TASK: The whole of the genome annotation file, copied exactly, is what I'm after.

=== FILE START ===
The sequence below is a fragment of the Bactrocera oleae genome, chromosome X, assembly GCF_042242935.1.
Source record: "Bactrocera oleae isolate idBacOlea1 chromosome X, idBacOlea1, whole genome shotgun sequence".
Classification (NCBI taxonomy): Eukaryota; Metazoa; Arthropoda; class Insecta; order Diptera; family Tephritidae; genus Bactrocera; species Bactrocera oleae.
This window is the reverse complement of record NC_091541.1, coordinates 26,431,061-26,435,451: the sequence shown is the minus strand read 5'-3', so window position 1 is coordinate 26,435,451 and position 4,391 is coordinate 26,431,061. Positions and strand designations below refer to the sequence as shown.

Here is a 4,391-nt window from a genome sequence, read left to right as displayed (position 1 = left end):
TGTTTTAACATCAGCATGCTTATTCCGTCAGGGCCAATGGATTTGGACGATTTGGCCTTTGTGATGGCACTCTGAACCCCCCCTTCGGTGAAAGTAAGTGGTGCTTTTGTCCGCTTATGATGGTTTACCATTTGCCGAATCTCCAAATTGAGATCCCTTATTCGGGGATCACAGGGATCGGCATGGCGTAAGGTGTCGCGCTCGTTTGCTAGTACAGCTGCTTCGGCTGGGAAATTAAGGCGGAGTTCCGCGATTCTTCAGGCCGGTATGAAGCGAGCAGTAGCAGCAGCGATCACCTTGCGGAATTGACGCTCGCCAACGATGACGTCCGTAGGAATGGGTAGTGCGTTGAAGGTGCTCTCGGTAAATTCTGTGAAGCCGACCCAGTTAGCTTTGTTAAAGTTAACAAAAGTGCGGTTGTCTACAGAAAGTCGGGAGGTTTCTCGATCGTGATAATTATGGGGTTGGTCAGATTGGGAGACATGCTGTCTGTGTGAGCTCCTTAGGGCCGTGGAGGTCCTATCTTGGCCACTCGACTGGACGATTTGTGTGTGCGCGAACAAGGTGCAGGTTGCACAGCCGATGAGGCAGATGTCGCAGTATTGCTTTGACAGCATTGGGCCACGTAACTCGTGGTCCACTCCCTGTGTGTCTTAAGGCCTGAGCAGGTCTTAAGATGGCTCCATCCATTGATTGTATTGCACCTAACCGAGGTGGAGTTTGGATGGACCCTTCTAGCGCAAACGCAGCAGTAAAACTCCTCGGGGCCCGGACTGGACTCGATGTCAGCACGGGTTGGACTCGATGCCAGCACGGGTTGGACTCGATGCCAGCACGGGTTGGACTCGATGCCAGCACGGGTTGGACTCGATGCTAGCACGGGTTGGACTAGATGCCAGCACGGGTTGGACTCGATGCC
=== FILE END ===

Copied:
The sequence below is a fragment of the Bactrocera oleae genome, chromosome X, assembly GCF_042242935.1.
Source record: "Bactrocera oleae isolate idBacOlea1 chromosome X, idBacOlea1, whole genome shotgun sequence".
Classification (NCBI taxonomy): Eukaryota; Metazoa; Arthropoda; class Insecta; order Diptera; family Tephritidae; genus Bactrocera; species Bactrocera oleae.
This window is the reverse complement of record NC_091541.1, coordinates 26,431,061-26,435,451: the sequence shown is the minus strand read 5'-3', so window position 1 is coordinate 26,435,451 and position 4,391 is coordinate 26,431,061. Positions and strand designations below refer to the sequence as shown.

Here is a 4,391-nt window from a genome sequence, read left to right as displayed (position 1 = left end):
TGTTTTAACATCAGCATGCTTATTCCGTCAGGGCCAATGGATTTGGACGATTTGGCCTTTGTGATGGCACTCTGAACCCCCCCTTCGGTGAAAGTAAGTGGTGCTTTTGTCCGCTTATGATGGTTTACCATTTGCCGAATCTCCAAATTGAGATCCCTTATTCGGGGATCACAGGGATCGGCATGGCGTAAGGTGTCGCGCTCGTTTGCTAGTACAGCTGCTTCGGCTGGGAAATTAAGGCGGAGTTCCGCGATTCTTCAGGCCGGTATGAAGCGAGCAGTAGCAGCAGCGATCACCTTGCGGAATTGACGCTCGCCAACGATGACGTCCGTAGGAATGGGTAGTGCGTTGAAGGTGCTCTCGGTAAATTCTGTGAAGCCGACCCAGTTAGCTTTGTTAAAGTTAACAAAAGTGCGGTTGTCTACAGAAAGTCGGGAGGTTTCTCGATCGTGATAATTATGGGGTTGGTCAGATTGGGAGACATGCTGTCTGTGTGAGCTCCTTAGGGCCGTGGAGGTCCTATCTTGGCCACTCGACTGGACGATTTGTGTGTGCGCGAACAAGGTGCAGGTTGCACAGCCGATGAGGCAGATGTCGCAGTATTGCTTTGACAGCATTGGGCCACGTAACTCGTGGTCCACTCCCTGTGTGTCTTAAGGCCTGAGCAGGTCTTAAGATGGCTCCATCCATTGATTGTATTGCACCTAACCGAGGTGGAGTTTGGATGGACCCTTCTAGCGCAAACGCAGCAGTAAAACTCCTCGGGGCCCGGACTGGACTCGATGTCAGCACGGGTTGGACTCGATGCCAGCACGGGTTGGACTCGATGCCAGCACGGGTTGGACTCGATGCCAGCACGGGTTGGACTCGATGCTAGCACGGGTTGGACTAGATGCCAGCACGGGTTGGACTCGATGCC